Use this URL to cite or link to this record in EThOS: http://ethos.bl.uk/OrderDetails.do?uin=uk.bl.ethos.582011
Title: EOKA 1955-59 : a study of the military aspects of the Cyprus revolt
Author: Karyos, Andreas
Awarding Body: University of London
Current Institution: University of London
Date of Award: 2011
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Abstract:
The starting point of this thesis is the radicalization of the long-lived Greek- Cypriot movement for termination of the British colonial rule and union - enosis - of Cyprus with Greece, which is identified with the opening of a militant campaign by the armed organisation EOKA (The National Organisation of Cypriot Fighters) in April 1955. Consequently, this work takes full account of EOKA's evolution since the embryonic stage of its planning in the early 1950s, until the cessation of its functioning following the end of the rebellion with the signing of the Zurich and London Agreements in February 1959. Crucial to the thesis are the political roots of EOKA in both Athens and Cyprus and the designation of Colonel George Grivas to prepare and lead the physical insurgency in the island. Furthermore, the genesis and character of the armed movement's political desiderata are explored, such as its singularity in comparison to other anti-colonial movements and the reasons behind the eventual acceptance of an independent Cyprus by EOKA's leadership. A key preoccupation of this analysis is EOKA's strategic rationale, focusing upon the organisation's decision to subordinate the military criterion to the political plane, thereby maximising flexibility in its tactics with a continual switching from irregular warfare to political agitation, passive resistance and calculated abstentions from action, while the principal aim remained constant. EOKA's dilemmas in its effort to obtain arms and related equipment are constantly revealed, including the evasion of British anti-smuggling measures. The thesis necessarily explores EOKA's initiatives to solve the problems of supply by turning to various channels of importation from abroad and achieving self-sufficiency by producing its own sophisticated sabotage devices. Over and above such material and practical issues, this research charts the creation and evolution of EOKA's diverse structure, contributing to the gradual transition from a purely static armed organisation into a complex movement able to exploit an increasing popular base and therefore undermine British rule at its weakest point. Finally, in presenting the first fully-researched account of EOKA as an insurgent organisation, explaining its remarkable efficiency and survival, the analysis reconstructs the challenges presented throughout by communications, intelligence and counter-intelligence, and the absolute imperative of the prevention of infiltration of the organisation by hostile elements.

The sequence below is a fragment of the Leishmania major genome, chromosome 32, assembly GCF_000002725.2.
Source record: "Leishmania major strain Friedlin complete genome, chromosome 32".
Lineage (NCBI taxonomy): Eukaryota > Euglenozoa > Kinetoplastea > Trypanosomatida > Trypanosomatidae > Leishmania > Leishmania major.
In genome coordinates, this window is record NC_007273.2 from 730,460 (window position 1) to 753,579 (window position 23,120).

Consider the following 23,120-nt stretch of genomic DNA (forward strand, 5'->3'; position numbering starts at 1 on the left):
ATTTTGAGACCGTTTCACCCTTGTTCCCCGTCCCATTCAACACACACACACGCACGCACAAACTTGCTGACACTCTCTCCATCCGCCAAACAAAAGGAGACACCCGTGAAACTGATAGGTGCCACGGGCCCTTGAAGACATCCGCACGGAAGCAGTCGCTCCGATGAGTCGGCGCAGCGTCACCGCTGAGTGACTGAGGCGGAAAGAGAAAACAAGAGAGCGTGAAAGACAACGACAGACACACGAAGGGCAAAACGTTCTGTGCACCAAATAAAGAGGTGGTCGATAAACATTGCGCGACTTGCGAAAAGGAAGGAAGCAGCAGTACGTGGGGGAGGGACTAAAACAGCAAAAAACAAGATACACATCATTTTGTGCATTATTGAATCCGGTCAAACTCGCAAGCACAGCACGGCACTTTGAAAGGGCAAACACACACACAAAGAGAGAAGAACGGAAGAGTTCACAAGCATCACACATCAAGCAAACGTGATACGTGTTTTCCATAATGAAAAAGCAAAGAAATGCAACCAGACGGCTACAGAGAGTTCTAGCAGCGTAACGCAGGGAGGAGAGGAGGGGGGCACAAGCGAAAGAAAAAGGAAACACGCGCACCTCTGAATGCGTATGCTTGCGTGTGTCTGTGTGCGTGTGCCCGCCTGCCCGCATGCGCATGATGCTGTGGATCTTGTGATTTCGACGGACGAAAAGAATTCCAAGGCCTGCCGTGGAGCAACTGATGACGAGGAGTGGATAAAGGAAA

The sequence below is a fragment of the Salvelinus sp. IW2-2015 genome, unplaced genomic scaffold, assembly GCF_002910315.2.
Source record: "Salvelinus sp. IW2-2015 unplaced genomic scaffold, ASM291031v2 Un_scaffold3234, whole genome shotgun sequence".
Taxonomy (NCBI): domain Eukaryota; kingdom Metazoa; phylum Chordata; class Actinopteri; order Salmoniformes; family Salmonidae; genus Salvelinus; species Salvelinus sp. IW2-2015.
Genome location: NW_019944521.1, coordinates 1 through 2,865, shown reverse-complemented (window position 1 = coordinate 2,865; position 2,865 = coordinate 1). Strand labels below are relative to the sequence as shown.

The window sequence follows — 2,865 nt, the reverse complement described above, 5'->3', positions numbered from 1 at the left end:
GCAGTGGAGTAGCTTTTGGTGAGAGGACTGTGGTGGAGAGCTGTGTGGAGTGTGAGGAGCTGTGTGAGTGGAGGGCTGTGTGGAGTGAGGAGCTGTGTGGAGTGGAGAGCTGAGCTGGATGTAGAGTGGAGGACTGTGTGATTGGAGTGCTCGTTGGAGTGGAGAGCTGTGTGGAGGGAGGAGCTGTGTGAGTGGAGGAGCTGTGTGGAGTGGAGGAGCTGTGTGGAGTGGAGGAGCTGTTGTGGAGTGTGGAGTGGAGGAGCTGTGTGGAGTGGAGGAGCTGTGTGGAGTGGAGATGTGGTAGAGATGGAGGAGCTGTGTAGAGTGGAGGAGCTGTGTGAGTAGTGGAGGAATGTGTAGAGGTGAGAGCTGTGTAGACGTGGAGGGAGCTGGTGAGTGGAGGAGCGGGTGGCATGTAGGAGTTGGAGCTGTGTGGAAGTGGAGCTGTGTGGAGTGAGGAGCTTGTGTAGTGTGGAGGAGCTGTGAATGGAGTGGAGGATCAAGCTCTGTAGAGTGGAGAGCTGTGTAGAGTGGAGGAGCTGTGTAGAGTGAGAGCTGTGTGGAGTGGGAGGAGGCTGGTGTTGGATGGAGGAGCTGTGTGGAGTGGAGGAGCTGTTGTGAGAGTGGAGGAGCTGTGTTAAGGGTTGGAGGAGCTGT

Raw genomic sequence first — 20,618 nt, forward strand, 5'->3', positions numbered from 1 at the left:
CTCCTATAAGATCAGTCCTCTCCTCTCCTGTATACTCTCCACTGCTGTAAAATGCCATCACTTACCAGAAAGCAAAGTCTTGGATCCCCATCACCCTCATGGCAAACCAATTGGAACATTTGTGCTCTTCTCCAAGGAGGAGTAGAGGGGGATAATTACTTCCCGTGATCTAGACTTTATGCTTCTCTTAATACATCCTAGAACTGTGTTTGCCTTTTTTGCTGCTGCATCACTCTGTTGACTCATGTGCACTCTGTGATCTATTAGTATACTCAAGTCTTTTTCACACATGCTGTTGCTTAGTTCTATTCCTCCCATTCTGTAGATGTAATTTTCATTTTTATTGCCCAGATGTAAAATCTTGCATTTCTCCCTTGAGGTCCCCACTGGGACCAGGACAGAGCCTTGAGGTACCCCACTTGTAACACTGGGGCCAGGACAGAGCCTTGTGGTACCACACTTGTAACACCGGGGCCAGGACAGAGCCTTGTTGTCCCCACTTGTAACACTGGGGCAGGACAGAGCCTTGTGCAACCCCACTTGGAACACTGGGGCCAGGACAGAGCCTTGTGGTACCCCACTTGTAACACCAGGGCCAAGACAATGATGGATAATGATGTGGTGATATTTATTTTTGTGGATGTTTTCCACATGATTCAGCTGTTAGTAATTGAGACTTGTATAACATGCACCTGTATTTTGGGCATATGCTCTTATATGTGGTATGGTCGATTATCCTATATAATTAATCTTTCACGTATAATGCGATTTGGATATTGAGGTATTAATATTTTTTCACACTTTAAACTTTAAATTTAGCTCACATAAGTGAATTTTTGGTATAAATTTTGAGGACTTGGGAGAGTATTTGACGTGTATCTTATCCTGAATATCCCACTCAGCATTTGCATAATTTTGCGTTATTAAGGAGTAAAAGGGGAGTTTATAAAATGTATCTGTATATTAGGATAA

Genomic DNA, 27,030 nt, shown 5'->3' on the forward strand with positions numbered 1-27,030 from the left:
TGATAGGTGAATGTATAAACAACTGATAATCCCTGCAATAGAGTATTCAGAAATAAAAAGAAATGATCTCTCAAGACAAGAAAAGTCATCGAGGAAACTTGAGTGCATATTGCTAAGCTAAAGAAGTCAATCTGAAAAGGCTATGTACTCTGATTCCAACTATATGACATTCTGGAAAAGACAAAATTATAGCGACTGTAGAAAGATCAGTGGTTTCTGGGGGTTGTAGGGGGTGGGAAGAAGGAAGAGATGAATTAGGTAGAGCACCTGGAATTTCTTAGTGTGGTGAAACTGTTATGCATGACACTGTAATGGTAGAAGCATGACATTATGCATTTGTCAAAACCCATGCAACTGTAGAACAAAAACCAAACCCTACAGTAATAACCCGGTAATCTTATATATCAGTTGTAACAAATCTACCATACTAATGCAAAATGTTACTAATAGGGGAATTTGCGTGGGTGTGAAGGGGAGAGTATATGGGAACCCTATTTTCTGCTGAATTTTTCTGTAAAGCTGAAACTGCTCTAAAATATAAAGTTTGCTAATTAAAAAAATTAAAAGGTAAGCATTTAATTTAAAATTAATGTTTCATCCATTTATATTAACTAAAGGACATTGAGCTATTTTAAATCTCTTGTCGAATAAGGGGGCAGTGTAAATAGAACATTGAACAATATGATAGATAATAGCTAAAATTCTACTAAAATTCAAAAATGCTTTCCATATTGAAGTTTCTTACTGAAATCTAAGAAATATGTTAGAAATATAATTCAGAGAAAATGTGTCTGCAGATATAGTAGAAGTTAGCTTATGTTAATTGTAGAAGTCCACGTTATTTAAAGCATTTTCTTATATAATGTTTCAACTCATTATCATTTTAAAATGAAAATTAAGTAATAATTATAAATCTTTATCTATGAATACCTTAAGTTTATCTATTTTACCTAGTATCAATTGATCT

Supervisor: Not available Sponsor: Not available
Qualification Name: Thesis (Ph.D.) Qualification Level: Doctoral
EThOS ID: uk.bl.ethos.582011  DOI: Not available
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